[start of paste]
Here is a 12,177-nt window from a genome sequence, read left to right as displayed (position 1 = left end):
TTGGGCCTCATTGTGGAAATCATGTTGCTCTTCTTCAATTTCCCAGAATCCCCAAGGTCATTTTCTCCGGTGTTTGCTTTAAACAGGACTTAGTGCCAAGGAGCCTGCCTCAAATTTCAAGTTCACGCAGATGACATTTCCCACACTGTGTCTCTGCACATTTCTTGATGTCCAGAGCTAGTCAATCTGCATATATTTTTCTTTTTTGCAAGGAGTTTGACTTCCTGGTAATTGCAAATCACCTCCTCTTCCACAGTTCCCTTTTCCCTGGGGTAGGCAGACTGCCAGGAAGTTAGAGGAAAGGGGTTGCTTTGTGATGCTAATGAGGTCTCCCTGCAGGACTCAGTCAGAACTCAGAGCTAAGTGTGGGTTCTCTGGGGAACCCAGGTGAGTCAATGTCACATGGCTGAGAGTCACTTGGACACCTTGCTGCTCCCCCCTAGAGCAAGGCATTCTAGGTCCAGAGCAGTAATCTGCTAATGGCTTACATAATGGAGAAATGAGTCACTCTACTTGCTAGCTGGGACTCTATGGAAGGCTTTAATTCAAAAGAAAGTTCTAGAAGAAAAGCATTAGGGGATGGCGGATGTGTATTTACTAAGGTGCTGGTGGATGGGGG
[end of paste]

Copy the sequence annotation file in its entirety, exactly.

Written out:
Here is a 12,177-nt window from a genome sequence, read left to right as displayed (position 1 = left end):
TTGGGCCTCATTGTGGAAATCATGTTGCTCTTCTTCAATTTCCCAGAATCCCCAAGGTCATTTTCTCCGGTGTTTGCTTTAAACAGGACTTAGTGCCAAGGAGCCTGCCTCAAATTTCAAGTTCACGCAGATGACATTTCCCACACTGTGTCTCTGCACATTTCTTGATGTCCAGAGCTAGTCAATCTGCATATATTTTTCTTTTTTGCAAGGAGTTTGACTTCCTGGTAATTGCAAATCACCTCCTCTTCCACAGTTCCCTTTTCCCTGGGGTAGGCAGACTGCCAGGAAGTTAGAGGAAAGGGGTTGCTTTGTGATGCTAATGAGGTCTCCCTGCAGGACTCAGTCAGAACTCAGAGCTAAGTGTGGGTTCTCTGGGGAACCCAGGTGAGTCAATGTCACATGGCTGAGAGTCACTTGGACACCTTGCTGCTCCCCCCTAGAGCAAGGCATTCTAGGTCCAGAGCAGTAATCTGCTAATGGCTTACATAATGGAGAAATGAGTCACTCTACTTGCTAGCTGGGACTCTATGGAAGGCTTTAATTCAAAAGAAAGTTCTAGAAGAAAAGCATTAGGGGATGGCGGATGTGTATTTACTAAGGTGCTGGTGGATGGGGG